New York Times sug­gests places to visit this year

The East African - - DISCOVERY -

The city holds many charms. Among them are the ru­ins of the an­cient city of Carthage, from which Han­ni­bal’s ele­phants once threat­ened Rome. The care­fully pre­served old me­d­ina — with its ra­di­ant tiles, his­toric mosques and war­ren of al­leys — dates from the 12th to the 16th cen­tury, when Tu­nis was a ma­jor cen­tre of the Is­lamic world. The tree-lined Av­enue Habib Bour­guiba down­town bears the un­mis­tak­able in­flu­ence of decades of French rule. And the cafes, art gal­leries and blue­and-white hues of the neigh­bour­hood of Sidi Bou Said, over­look­ing the Mediter­ranean, have long lured Eu­ro­pean pain­ters, writ­ers and thinkers. A short taxi ride away are the beguiling beaches and night­clubs of La Marsa.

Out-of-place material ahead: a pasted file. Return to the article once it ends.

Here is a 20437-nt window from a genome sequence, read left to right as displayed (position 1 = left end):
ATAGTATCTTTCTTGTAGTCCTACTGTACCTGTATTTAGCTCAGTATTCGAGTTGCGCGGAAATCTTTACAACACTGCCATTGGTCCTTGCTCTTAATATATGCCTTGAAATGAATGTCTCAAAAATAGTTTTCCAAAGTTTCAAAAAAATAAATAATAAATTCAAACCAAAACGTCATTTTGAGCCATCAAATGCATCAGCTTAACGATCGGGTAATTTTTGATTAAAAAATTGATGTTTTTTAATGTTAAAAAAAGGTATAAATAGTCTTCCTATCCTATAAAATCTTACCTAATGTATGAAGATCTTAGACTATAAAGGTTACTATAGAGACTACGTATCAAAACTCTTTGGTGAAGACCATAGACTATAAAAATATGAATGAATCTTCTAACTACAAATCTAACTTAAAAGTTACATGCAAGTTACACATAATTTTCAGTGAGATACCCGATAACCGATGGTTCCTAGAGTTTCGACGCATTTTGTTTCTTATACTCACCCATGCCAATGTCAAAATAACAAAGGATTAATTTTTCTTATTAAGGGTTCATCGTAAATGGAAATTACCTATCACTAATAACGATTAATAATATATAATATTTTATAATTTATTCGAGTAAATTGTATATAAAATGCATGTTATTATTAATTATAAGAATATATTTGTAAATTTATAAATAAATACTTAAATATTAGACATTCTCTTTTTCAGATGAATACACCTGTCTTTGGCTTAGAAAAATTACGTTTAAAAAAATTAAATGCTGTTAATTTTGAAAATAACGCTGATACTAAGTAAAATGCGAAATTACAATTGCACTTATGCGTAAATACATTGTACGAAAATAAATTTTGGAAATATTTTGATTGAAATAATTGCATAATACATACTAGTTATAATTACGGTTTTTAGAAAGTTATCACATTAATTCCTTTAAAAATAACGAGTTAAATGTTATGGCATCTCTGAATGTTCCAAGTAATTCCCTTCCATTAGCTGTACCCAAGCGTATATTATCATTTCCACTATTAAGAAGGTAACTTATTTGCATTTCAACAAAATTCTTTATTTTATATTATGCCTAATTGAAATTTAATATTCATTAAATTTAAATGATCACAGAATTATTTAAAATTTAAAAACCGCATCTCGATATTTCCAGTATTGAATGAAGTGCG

This month, a new bridge over the Gam­bia River, three decades in the mak­ing, will be in­au­gu­rated with a nearly 320km re­lay run to Dakar, Senegal. Pere­grine Ad­ven­tures launches its first cruise up the 1,200km river, with a stop at Ba­boon Is­land, home to hip­pos, croc­o­diles and chim­panzees, part of Africa’s long­est-run­ning cen­tre for re­ha­bil­i­tat­ing chim­panzees into the wild. New and com­ing ho­tels, in­clud­ing the African Princess Beach Ho­tel, and two prop­er­ties by the Bri­tish hol­i­day com­pany Thomas Cook, will serve as stylish bases. And new, di­rect flights from Europe make get­ting to this West African coun­try eas­ier than ever.

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